As part of Walt Disney World’s Summer Nightastic promotion, the Twilight Zone Tower of Terror at Disney’s Hollywood Studios theme park has received an update that promised to enhance the classic ride with new visuals sounds. But after visiting the updated version of the popular attraction last night, it’s apparent that many of its fans have left feeling a bit underwhelmed by the changes.
Before I elaborate, see if you can spot the changes in this video:
The average theme park Guest visiting the Tower of Terror may not even realize anything is different. But plenty has changed within the eerie ride’s walls – and not all for the better.
When we spoke with Walt Disney Imagineer Jason Roberts last week about the pending updates, he wasn’t able to reveal specifics about what would be coming to the Tower of Terror, but did say that Imagineers from several different fields were involved, including those responsible for visuals, sounds, and even ride programming. So what was achieved by all of these talented Disney employees?
On the outside, in honor of Summer Nighttastic, Guests are promised that the Tower of Terror would have a new “glow” to it. It turns out that the attraction’s two elevator shafts now emanate a bright green color whenever their doors open. It’s a perfect color to combine with the everyday deep purple color of the rest of the building, but I’m not sure I’d call it “glowing.” I’ve been told that plans also involved enhancing the Hollywood Tower Hotel sign with some lightning/electricity effect, but it never worked properly.
On the inside, not much has changed until you step foot into one of the ride’s “maintenance service elevators” to begin your ascent into the Twilight Zone. During which a group of hotel Guests materializes and disappears, the first scene features new bright flashes of light at the beginning, time with an audible crash of thunder. These added flashes don’t add anything to this scene but are presumably necessary for what’s to come.
In the final scene before the big drop (commonly known as the “5th dimension” scene), elevator doors open to reveal sweeping changes. The visuals that normally flank the elevator car as it moves forward have been completely covered by a starfield, created simply by black fabric and tiny lights. Normally familiar Twilight Zone-inspired images like a ticking clock and a giant eyeball are present here, but instead, all that is immediately seen are stars. Moving forward in the scene, passengers suddenly realize that, straight ahead, their own image is being projected onto a wall in front. It’s a photo that was taken during the new flashes of light in the previous scene. Within a few seconds of recognizing themselves, Guests witness their images dissolving to blue and then disappearing from the image altogether, leaving only a photo of an empty elevator car behind.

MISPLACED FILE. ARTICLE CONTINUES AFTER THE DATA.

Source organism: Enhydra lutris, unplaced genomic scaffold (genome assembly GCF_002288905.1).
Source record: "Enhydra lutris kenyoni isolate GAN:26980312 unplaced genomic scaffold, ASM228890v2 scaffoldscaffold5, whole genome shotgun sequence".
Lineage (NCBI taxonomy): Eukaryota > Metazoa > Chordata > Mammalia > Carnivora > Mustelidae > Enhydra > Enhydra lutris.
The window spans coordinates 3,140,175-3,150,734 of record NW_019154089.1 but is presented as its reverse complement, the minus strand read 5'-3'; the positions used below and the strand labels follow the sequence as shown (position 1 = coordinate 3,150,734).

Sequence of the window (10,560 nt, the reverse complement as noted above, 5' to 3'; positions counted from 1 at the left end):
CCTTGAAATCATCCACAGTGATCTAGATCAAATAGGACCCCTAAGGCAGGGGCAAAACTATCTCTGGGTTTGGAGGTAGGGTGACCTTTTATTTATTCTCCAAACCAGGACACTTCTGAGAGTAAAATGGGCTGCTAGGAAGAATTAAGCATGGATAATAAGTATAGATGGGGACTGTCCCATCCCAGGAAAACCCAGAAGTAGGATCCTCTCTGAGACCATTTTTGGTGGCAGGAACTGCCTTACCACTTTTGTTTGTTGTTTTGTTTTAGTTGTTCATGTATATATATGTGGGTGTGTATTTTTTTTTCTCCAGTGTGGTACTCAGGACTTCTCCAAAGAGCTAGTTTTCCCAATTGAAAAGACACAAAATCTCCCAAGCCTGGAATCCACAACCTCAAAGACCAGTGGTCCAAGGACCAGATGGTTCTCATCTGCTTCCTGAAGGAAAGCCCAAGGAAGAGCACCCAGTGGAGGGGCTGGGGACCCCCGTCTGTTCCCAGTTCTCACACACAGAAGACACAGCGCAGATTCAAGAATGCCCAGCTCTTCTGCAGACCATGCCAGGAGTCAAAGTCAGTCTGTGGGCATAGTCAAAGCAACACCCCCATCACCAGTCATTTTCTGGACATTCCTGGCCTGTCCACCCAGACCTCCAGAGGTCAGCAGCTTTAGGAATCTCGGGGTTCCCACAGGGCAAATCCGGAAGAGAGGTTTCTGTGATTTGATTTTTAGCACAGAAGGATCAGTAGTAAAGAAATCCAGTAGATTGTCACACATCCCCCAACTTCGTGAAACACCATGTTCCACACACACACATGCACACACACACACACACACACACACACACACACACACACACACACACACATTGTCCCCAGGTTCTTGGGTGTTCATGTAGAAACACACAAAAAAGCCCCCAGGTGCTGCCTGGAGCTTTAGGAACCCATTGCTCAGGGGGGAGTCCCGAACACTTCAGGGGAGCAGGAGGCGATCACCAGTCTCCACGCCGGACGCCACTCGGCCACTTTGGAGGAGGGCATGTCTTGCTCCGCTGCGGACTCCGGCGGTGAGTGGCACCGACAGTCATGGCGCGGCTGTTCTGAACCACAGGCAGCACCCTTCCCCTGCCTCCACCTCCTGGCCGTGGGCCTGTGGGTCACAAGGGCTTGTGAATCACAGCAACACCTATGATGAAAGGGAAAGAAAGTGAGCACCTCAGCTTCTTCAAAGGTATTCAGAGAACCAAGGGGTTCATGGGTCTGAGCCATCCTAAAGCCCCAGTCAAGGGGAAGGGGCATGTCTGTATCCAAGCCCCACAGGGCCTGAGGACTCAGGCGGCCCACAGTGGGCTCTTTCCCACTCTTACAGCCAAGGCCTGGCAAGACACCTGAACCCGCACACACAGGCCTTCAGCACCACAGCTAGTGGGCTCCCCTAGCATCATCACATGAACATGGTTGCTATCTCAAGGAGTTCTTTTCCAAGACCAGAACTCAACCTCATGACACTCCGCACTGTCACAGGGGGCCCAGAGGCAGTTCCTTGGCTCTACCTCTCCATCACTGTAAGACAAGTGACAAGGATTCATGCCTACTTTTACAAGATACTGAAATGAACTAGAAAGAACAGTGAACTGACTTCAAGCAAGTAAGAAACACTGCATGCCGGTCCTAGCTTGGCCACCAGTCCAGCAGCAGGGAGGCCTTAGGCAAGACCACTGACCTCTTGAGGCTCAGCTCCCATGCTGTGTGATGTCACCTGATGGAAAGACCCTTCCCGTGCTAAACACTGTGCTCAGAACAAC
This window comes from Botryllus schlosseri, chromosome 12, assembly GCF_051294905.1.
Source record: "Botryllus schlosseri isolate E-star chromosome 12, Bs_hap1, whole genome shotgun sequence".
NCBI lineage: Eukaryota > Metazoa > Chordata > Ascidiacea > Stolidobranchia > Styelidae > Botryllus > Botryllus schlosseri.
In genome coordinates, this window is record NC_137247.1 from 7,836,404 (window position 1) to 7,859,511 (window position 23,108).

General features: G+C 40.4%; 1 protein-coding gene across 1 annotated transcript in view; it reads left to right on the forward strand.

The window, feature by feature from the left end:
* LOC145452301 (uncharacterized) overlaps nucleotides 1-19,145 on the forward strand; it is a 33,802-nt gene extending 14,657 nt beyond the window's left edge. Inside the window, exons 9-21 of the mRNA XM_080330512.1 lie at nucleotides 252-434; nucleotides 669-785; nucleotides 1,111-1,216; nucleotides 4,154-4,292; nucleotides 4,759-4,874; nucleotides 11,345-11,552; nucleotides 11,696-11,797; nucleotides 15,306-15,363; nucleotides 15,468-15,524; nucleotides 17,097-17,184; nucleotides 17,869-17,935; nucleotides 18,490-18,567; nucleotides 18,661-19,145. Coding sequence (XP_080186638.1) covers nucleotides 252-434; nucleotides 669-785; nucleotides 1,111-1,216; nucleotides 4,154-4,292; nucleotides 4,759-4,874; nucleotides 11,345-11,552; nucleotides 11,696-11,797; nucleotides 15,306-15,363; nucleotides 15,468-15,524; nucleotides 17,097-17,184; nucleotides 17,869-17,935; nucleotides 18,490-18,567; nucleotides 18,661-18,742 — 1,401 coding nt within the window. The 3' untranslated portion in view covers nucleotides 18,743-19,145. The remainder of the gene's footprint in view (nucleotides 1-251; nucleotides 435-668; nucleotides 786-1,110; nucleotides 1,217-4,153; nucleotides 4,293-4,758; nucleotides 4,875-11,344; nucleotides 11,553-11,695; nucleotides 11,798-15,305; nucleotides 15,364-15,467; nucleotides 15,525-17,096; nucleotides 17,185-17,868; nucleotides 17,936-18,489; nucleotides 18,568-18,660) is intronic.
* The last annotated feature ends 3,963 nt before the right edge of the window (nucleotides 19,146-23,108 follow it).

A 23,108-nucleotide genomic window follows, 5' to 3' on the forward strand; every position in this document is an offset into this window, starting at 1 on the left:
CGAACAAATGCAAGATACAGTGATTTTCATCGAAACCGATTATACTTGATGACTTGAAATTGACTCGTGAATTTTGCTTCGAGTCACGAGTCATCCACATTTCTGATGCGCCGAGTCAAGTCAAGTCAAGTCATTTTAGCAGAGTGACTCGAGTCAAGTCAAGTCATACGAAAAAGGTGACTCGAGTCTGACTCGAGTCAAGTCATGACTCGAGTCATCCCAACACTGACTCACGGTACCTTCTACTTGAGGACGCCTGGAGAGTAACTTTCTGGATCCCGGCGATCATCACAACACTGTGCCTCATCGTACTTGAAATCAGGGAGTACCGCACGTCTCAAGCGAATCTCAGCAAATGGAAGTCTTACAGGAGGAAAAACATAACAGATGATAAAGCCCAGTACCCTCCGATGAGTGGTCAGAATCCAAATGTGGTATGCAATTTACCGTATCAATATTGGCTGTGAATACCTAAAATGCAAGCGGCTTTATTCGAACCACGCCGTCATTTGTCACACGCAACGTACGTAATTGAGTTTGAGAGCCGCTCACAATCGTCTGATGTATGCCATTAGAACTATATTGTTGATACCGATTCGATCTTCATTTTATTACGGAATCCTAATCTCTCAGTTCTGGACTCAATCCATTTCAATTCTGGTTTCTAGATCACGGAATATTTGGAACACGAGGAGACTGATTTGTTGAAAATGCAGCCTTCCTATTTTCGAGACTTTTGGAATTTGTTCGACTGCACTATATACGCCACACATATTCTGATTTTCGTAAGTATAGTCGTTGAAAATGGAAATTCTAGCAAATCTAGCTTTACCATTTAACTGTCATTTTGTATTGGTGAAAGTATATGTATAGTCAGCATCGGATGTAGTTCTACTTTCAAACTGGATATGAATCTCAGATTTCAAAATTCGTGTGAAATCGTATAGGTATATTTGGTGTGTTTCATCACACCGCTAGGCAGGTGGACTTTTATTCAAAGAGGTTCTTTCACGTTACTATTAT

This scene has Tower of Terror fans disappointed by the Summer Nightastic update, as it appears to have been hastily assembled. The scene itself is quite reminiscent of a unique scene present in the Tower of Terror found at the Disney California Adventure theme park in Anaheim. Instead of the “5th dimension” scene, Guests are presented with what appears to be a huge mirror. But shortly after seeing their own faces smiling back at them, Guests witness themselves fade into the Twilight Zone. Unfortunately, it’s a great effect that has been poorly transported to the Orlando version of the attraction.
Rather than an impressive, real-time, full-motion effect as is since, in the California Adventure version, this new addition fades one photograph into another. Obviously, the image is nothing more than a quick video projection, added to an existing wall, and not large or clear enough to be impressive. While it is fun to see yourself inside the Tower of Terror, the effect itself is largely a failure.
Fortunately, the changes that ensue following that effect are improvements. Crackly ’20s-style music has subtly been added as Guests pass into the final elevator shaft, preparing for the drop. New sound effects accompany the ride’s famous drop, which has also been re-programmed. The new drop sequence appears to utilize the entire shaft, allowing plenty of out-of-your-seat air time at the top, push-into-your-seat G-forces at the bottom, and unexpected ups-and-downs in between. It appears that this is the only drop profile that will be active during Summer Nightastic, replacing multiple randomized sequences.
Overall, the average theme park Guest will still find the Twilight Zone Tower of Terror an exciting, immersive, and thrilling ride. The subtly-enhanced audio, new drop sequence, and overall eeriness outside the Hollywood Tower Hotel are all welcome additions. But die-hard fans of the ride will almost certainly find themselves wishing that the lackluster “enhancements” to the pre-drop scene would themselves disappear into the Twilight Zone, never to be seen again.
Summer Nightastic continues through Aug. 14, 2010, at which point we’ve been told that the Tower of Terror would return to its non-Nightastic state.